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Persistent in the assault. Creative (and desperate) in tactics.

Jazz Shaw: 2016 will usher in a fresh wave of assaults on Second Amendment rights. From California’s easy path to confiscation to Washington’s ‘tax’ to Virginia’s executive fiat ending interstate agreements, the efforts are ongoing and the rationales continue to be dishonest.

Having lost the battle of public opinion on the importance of Second Amendment rights and losing repeatedly in the courts at the federal level, gun rights opponents have been crafting new strategies to chip away the constitutional rights of gun owners at the state level. (This is traditionally the line of attack where they’ve enjoyed the most success.) Since the Democrats want to score big points with the gun grabbers in their base and there’s a big election on the horizon, you can count on these stories making the news all year long.

The entire demand for gun safety research is a smokescreen to provide some sort of pseudo-science support behind the effort to ban gun ownership.

Gun violence isn’t the only issue on the table with overblown exageration. Anthony Watts: Study: hyperbole is increasing in science

We’ve long noted at WUWT that the word “robust” has seen a significant rise in usage in climate science papers, becoming a favorite word to use when statistical Spackle has been applied to climate data. Now there’s evidence from a new study suggesting that observation is spot-on.

Researchers at the University Medical Center Utrecht in the Netherlands say that the frequency of positive-sounding words such as ‘novel’, ‘amazing’, ‘innovative’ and ‘unprecedented’ has increased almost nine-fold in the titles and abstracts of papers published between 1974 and 2014. There has also been a smaller — yet still statistically significant — rise in the frequency of negative words, such as ‘disappointing’ and ‘pessimistic’.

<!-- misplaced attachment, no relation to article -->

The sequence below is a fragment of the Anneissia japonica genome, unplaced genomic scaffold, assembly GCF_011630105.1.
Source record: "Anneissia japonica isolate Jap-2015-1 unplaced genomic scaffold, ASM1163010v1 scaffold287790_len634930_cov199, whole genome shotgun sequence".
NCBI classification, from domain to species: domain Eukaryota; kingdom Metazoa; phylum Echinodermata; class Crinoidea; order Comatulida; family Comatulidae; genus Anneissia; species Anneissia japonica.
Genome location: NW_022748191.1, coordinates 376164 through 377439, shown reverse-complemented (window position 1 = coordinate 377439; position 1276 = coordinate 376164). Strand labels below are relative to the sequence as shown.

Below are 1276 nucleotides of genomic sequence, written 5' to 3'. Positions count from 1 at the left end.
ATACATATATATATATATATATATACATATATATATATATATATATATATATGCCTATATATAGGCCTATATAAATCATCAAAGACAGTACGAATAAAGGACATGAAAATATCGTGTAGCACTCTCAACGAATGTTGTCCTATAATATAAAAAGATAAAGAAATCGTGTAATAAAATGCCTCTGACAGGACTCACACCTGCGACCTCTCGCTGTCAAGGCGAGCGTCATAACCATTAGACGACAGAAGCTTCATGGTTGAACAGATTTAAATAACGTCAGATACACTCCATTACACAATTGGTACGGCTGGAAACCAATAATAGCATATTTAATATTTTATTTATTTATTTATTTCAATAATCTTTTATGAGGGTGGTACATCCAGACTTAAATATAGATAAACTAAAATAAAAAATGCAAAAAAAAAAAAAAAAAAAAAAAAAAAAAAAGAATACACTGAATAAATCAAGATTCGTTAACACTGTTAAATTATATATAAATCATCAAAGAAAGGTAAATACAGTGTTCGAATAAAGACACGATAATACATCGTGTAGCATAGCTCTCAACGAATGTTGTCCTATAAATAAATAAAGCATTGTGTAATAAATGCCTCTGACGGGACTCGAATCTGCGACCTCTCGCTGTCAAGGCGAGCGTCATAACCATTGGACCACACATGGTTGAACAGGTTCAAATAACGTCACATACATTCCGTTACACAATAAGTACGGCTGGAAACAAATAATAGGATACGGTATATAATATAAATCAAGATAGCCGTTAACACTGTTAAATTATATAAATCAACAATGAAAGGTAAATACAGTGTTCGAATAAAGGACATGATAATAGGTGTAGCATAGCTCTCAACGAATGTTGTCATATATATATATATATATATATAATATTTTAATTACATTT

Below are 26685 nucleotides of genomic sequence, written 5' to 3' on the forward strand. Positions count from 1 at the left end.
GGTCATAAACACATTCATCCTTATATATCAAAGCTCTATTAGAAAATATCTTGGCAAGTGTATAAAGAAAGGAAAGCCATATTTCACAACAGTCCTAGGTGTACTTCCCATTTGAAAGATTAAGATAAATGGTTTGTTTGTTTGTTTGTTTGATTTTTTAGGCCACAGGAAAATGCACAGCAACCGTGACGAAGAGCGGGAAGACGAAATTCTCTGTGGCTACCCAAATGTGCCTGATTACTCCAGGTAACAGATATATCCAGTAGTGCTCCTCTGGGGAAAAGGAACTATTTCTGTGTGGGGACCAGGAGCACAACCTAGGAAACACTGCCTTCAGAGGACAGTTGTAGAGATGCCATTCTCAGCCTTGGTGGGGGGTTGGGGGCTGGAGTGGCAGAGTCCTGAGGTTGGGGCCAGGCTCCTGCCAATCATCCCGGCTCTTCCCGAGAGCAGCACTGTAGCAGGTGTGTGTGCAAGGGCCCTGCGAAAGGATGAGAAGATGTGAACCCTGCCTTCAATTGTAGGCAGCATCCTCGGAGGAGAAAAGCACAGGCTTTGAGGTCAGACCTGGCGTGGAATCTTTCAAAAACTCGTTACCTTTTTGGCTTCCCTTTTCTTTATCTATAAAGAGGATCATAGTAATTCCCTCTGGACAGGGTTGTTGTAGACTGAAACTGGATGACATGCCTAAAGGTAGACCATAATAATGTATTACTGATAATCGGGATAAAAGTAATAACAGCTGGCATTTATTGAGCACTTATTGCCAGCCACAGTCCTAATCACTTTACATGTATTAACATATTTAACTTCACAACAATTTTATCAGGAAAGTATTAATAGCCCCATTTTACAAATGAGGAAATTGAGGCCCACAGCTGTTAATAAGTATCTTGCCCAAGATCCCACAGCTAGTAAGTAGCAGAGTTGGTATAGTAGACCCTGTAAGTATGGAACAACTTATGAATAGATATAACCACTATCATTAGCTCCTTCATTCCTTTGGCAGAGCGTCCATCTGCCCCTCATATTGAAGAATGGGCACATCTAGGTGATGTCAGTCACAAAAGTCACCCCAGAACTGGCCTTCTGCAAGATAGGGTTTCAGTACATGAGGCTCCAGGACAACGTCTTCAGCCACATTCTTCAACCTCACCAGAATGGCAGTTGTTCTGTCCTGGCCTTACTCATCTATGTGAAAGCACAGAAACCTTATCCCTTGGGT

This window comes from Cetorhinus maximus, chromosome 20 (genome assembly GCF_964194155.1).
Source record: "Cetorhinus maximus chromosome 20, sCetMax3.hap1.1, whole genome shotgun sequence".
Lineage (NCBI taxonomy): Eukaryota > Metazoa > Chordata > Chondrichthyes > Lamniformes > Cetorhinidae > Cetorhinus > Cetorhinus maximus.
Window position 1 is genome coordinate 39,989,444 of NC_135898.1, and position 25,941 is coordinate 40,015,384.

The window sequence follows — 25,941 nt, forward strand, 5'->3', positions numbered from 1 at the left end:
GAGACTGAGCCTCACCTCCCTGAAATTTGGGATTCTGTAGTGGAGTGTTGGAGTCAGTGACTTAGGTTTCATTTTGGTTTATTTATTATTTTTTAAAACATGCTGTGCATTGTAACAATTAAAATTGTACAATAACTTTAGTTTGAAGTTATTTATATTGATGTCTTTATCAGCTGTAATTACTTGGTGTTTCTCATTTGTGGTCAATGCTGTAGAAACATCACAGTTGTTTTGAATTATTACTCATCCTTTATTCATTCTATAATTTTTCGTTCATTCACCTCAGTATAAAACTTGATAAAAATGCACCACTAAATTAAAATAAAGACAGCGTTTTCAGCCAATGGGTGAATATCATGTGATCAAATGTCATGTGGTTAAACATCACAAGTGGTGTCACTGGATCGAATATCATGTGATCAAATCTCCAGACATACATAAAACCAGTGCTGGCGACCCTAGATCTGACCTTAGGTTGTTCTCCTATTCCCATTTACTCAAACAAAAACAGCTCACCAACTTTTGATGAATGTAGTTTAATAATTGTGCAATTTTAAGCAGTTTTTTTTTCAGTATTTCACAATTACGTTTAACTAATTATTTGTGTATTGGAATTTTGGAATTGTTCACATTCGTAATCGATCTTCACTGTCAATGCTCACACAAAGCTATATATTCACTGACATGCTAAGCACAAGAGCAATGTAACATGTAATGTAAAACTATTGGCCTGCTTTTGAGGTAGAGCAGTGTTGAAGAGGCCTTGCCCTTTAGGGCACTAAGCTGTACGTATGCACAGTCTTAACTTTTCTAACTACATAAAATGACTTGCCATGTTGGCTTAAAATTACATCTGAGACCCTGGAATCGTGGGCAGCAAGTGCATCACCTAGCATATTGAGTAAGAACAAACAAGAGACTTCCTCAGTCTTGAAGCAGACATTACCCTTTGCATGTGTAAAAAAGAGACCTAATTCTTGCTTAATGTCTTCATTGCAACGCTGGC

The most obvious interpretation of the results is that they reflect an increase in hype and exaggeration, rather than a real improvement in the incidence or quality of discoveries,

Vinkers and his colleagues think that the trend highlights a problem. “If everything is ‘robust’ and ‘novel’”, says Vinkers, then there is no distinction between the qualities of findings. “In that case, words used to describe scientific results are no longer driven by the content but by marketability.”

This sort of observation is why the efforts to get the CDC back into research on gun violence should be troubling. When it comes to corporations, money is corrupt and evil but when it comes to government ‘investment’ in ‘research’ money is a necessary good. Those who believe this way are not in touch with reality. But then, they may suffer confirmation bias supported by the mainstream propaganda machine. See Climate Depot: Meteorologists refute media claims that Arctic storm caused by humans: ‘That’s utter bullsh*t’ – ‘Who is feeding the media this crap?’

‘That’s utter bullshit,” meteorologist Dr. Ryan Maue declared on December 29, in a response to the Washington Post’s claim that the Arctic event “reeks of a human-forced warming of the Earth’s climate.” Maue added: “Who is feeding the media this crap?”
Meanwhile Arctic sea ice extent is currently at a 10 year high

Big Arctic Melt Fizzles: “One Arctic buoy 300 km from the pole reported temperatures just above freezing for an hour yesterday. Another buoy a mile away did not report any above freezing temperatures.”